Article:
My job just approved me $1,500 for a new camera w/ macro lens

Discussion in 'Photography Beginners' Forum' started by Jerad, May 1, 2009.

  1. Jerad

    Jerad TPF Noob!

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    1st off I know very little about cameras and I've got a lot of questions.

    Today I found out my work will cover $1500.00 for an intraoral camera (USN Dentist) so I can document my patient's cases. This will be my first real camera, but I have NO idea where to start. I can spend over $1500, but the remainder comes out of my pocket so I want to keep it below 2k, and I must have the following: Camera, micro/macro lens, memory card and ring light. I'd love to get an additional lens to use for other things, but I don't know where to start or if that is in my current budget.

    I've been looking at the Nikon D90 and it seems like that's a good fit for me, I know it's not made for video but I like that feature. What other cameras should I consider?

    Next I'm not sure about the lens, card, or ring light and that is where I need your help.

    For the micro lens some get longer and some don't change when focusing correct? I think I'd like one that stays the same length as I'll be working in very close proximity to someones oral cavity... And where can I go read about what the different mm lenses mean? I'm a complete camera noob so make it simple:er:

    Thanks!
     
  2. bdavison

    bdavison TPF Noob!

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    Can someone say "party at Jerads" LOL

    I dont know, but I'd venture to say not many of us have experience with oral dental photography. That's a pretty specialized field of photography. :mrgreen:

    My suggestion would be to call prophotosupply. They have a group there that deals with medical/dental photography, and should have some good information for you. You can reach them at 503-517-3632.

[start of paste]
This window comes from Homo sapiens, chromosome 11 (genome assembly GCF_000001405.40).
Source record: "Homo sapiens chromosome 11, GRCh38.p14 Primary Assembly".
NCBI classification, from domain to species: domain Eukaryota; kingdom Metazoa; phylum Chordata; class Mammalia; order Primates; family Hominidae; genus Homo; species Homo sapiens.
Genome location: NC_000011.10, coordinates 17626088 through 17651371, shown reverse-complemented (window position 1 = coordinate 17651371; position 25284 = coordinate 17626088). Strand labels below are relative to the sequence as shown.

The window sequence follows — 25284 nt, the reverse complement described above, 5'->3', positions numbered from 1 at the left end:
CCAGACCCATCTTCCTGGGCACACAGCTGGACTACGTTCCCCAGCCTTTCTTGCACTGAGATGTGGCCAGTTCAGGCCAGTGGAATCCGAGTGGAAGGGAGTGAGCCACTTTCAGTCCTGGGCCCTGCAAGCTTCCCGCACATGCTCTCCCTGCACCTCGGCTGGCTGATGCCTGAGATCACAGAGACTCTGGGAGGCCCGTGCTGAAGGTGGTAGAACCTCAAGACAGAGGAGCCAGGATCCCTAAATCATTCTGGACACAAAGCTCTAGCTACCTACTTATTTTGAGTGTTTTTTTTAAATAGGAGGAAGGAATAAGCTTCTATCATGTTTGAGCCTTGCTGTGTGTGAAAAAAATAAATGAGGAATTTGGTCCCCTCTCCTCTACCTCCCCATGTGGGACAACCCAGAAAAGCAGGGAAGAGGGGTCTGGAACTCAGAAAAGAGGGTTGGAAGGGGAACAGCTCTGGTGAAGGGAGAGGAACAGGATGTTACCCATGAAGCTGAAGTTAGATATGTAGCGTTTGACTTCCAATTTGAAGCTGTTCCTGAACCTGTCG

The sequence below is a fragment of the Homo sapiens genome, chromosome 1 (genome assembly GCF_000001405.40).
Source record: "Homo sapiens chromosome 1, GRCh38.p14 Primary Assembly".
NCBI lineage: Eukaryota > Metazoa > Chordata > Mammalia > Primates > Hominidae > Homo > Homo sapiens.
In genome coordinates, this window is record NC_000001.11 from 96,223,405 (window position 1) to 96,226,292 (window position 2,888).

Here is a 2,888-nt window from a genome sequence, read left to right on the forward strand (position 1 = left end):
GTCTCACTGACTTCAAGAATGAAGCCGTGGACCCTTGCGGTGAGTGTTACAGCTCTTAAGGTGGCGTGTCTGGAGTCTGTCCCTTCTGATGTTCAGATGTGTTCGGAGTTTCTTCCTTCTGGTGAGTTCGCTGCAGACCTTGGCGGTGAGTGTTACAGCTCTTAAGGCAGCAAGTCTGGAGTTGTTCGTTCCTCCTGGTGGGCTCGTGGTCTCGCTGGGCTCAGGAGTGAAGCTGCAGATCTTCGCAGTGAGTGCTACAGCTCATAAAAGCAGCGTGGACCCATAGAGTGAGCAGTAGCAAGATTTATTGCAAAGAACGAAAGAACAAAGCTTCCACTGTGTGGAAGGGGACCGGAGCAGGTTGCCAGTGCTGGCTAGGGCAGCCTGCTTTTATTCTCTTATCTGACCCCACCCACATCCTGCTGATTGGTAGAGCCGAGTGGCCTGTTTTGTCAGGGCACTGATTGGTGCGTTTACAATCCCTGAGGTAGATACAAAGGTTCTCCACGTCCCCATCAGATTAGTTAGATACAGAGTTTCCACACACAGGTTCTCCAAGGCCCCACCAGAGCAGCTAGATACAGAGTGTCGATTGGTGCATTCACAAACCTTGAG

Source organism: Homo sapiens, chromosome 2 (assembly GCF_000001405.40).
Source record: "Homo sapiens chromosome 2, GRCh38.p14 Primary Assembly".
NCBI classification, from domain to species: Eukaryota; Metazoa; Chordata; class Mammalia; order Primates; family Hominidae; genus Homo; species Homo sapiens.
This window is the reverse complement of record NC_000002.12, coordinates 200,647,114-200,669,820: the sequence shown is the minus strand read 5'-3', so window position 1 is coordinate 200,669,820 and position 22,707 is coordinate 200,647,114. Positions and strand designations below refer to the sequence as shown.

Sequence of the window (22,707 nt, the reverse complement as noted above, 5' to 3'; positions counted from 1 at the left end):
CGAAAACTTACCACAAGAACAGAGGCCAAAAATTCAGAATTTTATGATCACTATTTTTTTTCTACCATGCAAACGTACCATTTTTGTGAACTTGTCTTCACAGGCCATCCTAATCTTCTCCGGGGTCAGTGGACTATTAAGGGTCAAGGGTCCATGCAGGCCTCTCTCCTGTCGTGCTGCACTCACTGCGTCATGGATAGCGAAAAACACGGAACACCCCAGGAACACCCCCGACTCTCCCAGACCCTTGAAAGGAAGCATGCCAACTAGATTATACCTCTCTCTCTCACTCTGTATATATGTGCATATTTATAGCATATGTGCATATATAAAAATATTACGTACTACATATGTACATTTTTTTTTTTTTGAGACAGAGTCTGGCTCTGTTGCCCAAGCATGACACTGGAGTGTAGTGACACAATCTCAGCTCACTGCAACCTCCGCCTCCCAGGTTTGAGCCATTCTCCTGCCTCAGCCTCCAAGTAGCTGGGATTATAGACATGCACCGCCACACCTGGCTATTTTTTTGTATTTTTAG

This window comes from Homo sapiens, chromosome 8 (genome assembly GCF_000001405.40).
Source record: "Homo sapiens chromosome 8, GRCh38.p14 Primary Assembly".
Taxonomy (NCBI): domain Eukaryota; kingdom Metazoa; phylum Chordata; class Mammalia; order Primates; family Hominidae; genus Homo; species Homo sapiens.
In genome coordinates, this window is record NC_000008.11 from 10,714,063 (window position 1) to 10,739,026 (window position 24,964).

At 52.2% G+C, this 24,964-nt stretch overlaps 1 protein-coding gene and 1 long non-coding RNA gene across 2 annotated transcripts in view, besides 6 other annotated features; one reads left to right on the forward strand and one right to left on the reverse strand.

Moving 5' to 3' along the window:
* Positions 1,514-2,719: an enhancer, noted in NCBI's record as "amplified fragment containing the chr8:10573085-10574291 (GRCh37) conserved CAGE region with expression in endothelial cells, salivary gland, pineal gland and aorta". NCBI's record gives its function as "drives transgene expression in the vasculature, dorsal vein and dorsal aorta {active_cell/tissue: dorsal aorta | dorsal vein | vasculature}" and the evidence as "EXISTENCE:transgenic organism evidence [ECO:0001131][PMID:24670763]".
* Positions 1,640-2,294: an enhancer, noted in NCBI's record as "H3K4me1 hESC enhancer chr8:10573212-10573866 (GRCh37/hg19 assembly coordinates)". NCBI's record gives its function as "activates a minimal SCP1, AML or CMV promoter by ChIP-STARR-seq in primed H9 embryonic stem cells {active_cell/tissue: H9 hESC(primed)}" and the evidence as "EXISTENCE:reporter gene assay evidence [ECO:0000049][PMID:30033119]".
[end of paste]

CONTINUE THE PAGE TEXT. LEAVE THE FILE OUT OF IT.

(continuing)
I did some research, and it seems like most of the dentists are using a 105mm macro lens, with a ring flash.
     
  3. Jerad

    Jerad TPF Noob!

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    yea that 105 seems to be common, but what brand?

    I could get this Nikon lens, don't really know if it's good or not, nor do I know what all the little numbers mean, but the little bugger costs as much as the camera so it must be good right:lol:
    Nikon 105mm f/2.8G ED-IF AF-S VR Micro-Nikkor Autofocus Telephoto Lens


    This Sigma lens is almost half the cost of the Nikon, but is it half the quality?
    Sigma 105mm f/2.8 EX "DG" AF Telephoto Macro Lens for Nikon AF-D Cameras
     
  4. ANDS!

    ANDS! No longer a newbie, moving up!

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    Camera: D200 from Best Buy. 600 bucks if you can find it in stores. Sold out online.
    Lens: Sigma 60MM F/2.8 or the 70MM F/2.8. Most will recommend the 105MM F/2.8. Any of these will suffice. About 500 bucks at the max end.
    Flash: If the intent is to do macro shots with this camera primarily, you REALLY want to look into the Nikon R1 macro flash kit; two flash units that attach to the ends of an adapter that goes around your lens. About 500 bucks.
     
  5. Jerad

    Jerad TPF Noob!

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    I saw the R1 macro flash kit, but that thing looked like it was from outer space, I need to see one in person. Remember most of my patients are scared and uncomfortable to begin with, I don't want to elevate that too much.


    Also, why the D200 over the D90, lower cost? or is there something better about it? I'm really hoping to learn how to use this camera for all situations, so I don't want to start out with a lesser camera unless it would be advantageous for some reason.
     
  6. bdavison

    bdavison TPF Noob!

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    Something you might want to consider too is how much space you have, and how close you want to put that camera to the patient. A 60mm lens might stick you right up in the patients face, and the 105mm might put you too far away.

    As far as the "which lens" question. The reason for the price difference is two things. AF-S, and VR.

    "AF-S" means the lens has its own internal focusing motor called a silent wave motor. The AF-S lenses were designed mainly for cameras without a internal AF drive...like the D40/D60. Most of the higher end Nikon camera's have a internal AF drive, so AF-S isnt really needed. So your need for this would be mostly dependant on which camera you choose.

    "VR" means vibration reduction. This might be beneficial to you, since most likely many of your shots will be handheld, and not with a tripod. (Im laughing right now thinking of a tripod over the top of a dental patient..LOL) The vibration reduction will help to get rid of camera shake from your hands moving the camera.